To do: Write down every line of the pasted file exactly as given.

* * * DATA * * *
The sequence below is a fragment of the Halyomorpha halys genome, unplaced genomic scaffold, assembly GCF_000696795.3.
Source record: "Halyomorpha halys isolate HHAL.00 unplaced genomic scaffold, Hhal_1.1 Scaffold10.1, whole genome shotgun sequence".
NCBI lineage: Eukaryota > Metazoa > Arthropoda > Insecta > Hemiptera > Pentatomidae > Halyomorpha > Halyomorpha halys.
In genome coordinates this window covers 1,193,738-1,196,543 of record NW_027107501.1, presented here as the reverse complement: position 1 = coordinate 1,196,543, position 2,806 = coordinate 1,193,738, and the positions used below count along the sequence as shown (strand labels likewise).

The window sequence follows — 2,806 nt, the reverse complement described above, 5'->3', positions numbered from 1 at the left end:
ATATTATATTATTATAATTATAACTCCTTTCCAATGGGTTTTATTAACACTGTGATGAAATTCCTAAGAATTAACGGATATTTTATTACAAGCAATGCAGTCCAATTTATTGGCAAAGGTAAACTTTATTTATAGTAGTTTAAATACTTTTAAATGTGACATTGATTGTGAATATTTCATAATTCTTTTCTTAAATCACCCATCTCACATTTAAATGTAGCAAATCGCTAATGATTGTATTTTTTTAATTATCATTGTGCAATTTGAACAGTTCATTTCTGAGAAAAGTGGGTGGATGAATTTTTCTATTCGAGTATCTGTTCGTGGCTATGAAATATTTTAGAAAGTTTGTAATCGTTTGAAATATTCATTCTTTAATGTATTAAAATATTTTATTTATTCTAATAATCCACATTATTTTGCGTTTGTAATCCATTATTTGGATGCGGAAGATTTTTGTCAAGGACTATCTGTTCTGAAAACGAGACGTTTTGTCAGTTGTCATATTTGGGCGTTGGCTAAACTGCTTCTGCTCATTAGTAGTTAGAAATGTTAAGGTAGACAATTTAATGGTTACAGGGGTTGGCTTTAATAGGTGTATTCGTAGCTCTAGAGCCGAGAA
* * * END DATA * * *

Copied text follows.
The sequence below is a fragment of the Halyomorpha halys genome, unplaced genomic scaffold, assembly GCF_000696795.3.
Source record: "Halyomorpha halys isolate HHAL.00 unplaced genomic scaffold, Hhal_1.1 Scaffold10.1, whole genome shotgun sequence".
NCBI lineage: Eukaryota > Metazoa > Arthropoda > Insecta > Hemiptera > Pentatomidae > Halyomorpha > Halyomorpha halys.
In genome coordinates this window covers 1,193,738-1,196,543 of record NW_027107501.1, presented here as the reverse complement: position 1 = coordinate 1,196,543, position 2,806 = coordinate 1,193,738, and the positions used below count along the sequence as shown (strand labels likewise).

The window sequence follows — 2,806 nt, the reverse complement described above, 5'->3', positions numbered from 1 at the left end:
ATATTATATTATTATAATTATAACTCCTTTCCAATGGGTTTTATTAACACTGTGATGAAATTCCTAAGAATTAACGGATATTTTATTACAAGCAATGCAGTCCAATTTATTGGCAAAGGTAAACTTTATTTATAGTAGTTTAAATACTTTTAAATGTGACATTGATTGTGAATATTTCATAATTCTTTTCTTAAATCACCCATCTCACATTTAAATGTAGCAAATCGCTAATGATTGTATTTTTTTAATTATCATTGTGCAATTTGAACAGTTCATTTCTGAGAAAAGTGGGTGGATGAATTTTTCTATTCGAGTATCTGTTCGTGGCTATGAAATATTTTAGAAAGTTTGTAATCGTTTGAAATATTCATTCTTTAATGTATTAAAATATTTTATTTATTCTAATAATCCACATTATTTTGCGTTTGTAATCCATTATTTGGATGCGGAAGATTTTTGTCAAGGACTATCTGTTCTGAAAACGAGACGTTTTGTCAGTTGTCATATTTGGGCGTTGGCTAAACTGCTTCTGCTCATTAGTAGTTAGAAATGTTAAGGTAGACAATTTAATGGTTACAGGGGTTGGCTTTAATAGGTGTATTCGTAGCTCTAGAGCCGAGAA